A small collection of letters are simply being nonsensically repeated (with the occasional accidental word appearing). It is difficult to make out in the photo above because of the blurring, but the first roughly half of the bottom three lines are repeated in exactly the same shape and orientation in the second half of the text. Whatever mold or die was used to create the first half of each of the three lines was simply used again for the second half. Philip Davies’ recent PEQ editorial, available for free here, mentions this repetition and calls the lettering “mostly purely decorative.” This rather conflicts with Elkington’s claim to have the world’s top paleo-Hebrew mind reaching a breakthrough in translation (unless, of course, Elkington doesn’t think Davies is one of the five who can read it!).

via A Preliminary Translation of the Jordan Codices is Offered « Daniel O. McClellan.

He also notes earlier today of the dishonesty of the Elkingtons on their Facebook page:

The admin in charge of the Jordan Codices Facebook group has posted four pictures from what it claims are forensic tests of the codices. He states:

This set of photographs are some examples we took during our forensic work on the codices.

It’s my contention that the photos show no such thing. These are publicity photos taken by Elkington himself (or associates) and passed off as scientific.

In the first photo, the vast majority of the codex has been obscured by the portion of torn-off loose leaf notebook paper. What value does this photo have for a researcher? Absolutely none. In the lower picture a smaller piece of loose leaf notebook paper has been torn off to allow for the visibility of the tree image (and the numbering system is different). This is simply not how artifacts are photographed by professionals. Elkington is obscuring those parts of the codices that have text on them so that people who have the ability to analyze the texts for themselves cannot do so. He wants you to see the tree, though, since it’s pretty and it cannot be shown to be unintelligible.

If there is anyone out there who believes these to be authentic or genuinely ancient, they are either deluding themselves or in on the scam.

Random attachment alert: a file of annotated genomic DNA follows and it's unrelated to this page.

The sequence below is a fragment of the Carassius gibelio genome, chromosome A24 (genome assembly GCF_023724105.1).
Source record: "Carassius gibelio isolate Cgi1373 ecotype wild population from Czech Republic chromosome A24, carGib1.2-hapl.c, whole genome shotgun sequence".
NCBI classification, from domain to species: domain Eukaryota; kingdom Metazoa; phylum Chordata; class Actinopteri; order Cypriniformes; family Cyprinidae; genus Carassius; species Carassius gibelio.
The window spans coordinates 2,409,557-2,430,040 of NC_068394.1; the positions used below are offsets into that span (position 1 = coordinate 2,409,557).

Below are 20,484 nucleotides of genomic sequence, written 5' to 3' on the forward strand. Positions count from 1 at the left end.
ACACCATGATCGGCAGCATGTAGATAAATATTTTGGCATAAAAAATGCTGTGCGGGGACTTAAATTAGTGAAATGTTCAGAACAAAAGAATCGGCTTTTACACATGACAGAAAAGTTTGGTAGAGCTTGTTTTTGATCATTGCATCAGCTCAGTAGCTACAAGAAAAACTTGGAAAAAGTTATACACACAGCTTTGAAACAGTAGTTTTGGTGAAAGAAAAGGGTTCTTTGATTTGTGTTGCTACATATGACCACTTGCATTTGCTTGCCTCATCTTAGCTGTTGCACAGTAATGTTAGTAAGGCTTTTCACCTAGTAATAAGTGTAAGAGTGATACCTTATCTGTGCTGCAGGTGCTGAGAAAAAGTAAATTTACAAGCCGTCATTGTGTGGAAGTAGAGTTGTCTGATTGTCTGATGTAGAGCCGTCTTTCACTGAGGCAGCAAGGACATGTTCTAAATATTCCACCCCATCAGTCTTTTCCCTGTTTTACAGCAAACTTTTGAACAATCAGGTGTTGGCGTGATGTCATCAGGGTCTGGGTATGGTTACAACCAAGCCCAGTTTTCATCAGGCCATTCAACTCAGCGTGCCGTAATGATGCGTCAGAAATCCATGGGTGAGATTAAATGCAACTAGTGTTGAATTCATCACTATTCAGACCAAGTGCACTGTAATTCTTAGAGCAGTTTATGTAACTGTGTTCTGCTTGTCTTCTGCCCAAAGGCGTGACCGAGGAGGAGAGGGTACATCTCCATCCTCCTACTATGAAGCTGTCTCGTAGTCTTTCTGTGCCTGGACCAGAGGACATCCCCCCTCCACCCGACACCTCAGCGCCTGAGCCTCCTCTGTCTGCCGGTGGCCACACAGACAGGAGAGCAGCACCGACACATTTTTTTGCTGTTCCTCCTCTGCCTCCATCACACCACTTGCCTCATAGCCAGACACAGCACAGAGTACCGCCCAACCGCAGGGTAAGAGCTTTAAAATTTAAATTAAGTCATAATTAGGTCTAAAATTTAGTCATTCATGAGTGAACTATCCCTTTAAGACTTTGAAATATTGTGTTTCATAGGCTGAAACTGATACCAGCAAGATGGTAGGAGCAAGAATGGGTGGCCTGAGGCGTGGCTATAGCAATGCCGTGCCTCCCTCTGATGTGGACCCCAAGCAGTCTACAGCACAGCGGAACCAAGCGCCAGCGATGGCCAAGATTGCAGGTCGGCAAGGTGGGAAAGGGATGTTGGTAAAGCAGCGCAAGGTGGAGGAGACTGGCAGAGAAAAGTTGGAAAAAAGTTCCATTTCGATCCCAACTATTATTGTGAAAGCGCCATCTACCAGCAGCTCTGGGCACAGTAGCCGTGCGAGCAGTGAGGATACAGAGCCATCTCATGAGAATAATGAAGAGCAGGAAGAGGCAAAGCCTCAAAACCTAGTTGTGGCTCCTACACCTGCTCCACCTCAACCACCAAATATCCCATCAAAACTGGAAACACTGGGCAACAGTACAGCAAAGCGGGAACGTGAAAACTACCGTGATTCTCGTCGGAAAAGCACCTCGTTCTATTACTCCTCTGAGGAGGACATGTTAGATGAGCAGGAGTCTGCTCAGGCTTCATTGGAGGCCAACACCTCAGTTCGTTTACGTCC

A Preliminary Translation of the Jordan Codices is Offered « Daniel O. McClellan

Dan McClellan offers us a very important clue in the discussion of the lead codices.  Here is a snippet:

A small collection of letters are simply being nonsensically repeated (with the occasional accidental word appearing). It is difficult to make out in the photo above because of the blurring, but the first roughly half of the bottom three lines are repeated in exactly the same shape and orientation in the second half of the text. Whatever mold or die was used to create the first half of each of the three lines was simply used again for the second half. Philip Davies’ recent PEQ editorial, available for free here, mentions this repetition and calls the lettering “mostly purely decorative.” This rather conflicts with Elkington’s claim to have the world’s top paleo-Hebrew mind reaching a breakthrough in translation (unless, of course, Elkington doesn’t think Davies is one of the five who can read it!).

via A Preliminary Translation of the Jordan Codices is Offered « Daniel O. McClellan.

Evolution: The Threat to Christianity

I can understand this journalist’s perspective.  I thought this was a very astute observation:

So-called “reality TV” has done the world a grave disservice. I don’t just mean because the vast majority of such programs are mind-numbingly tedious, but because they have given people the idea that reality is something that can be decided by popular vote.

And again: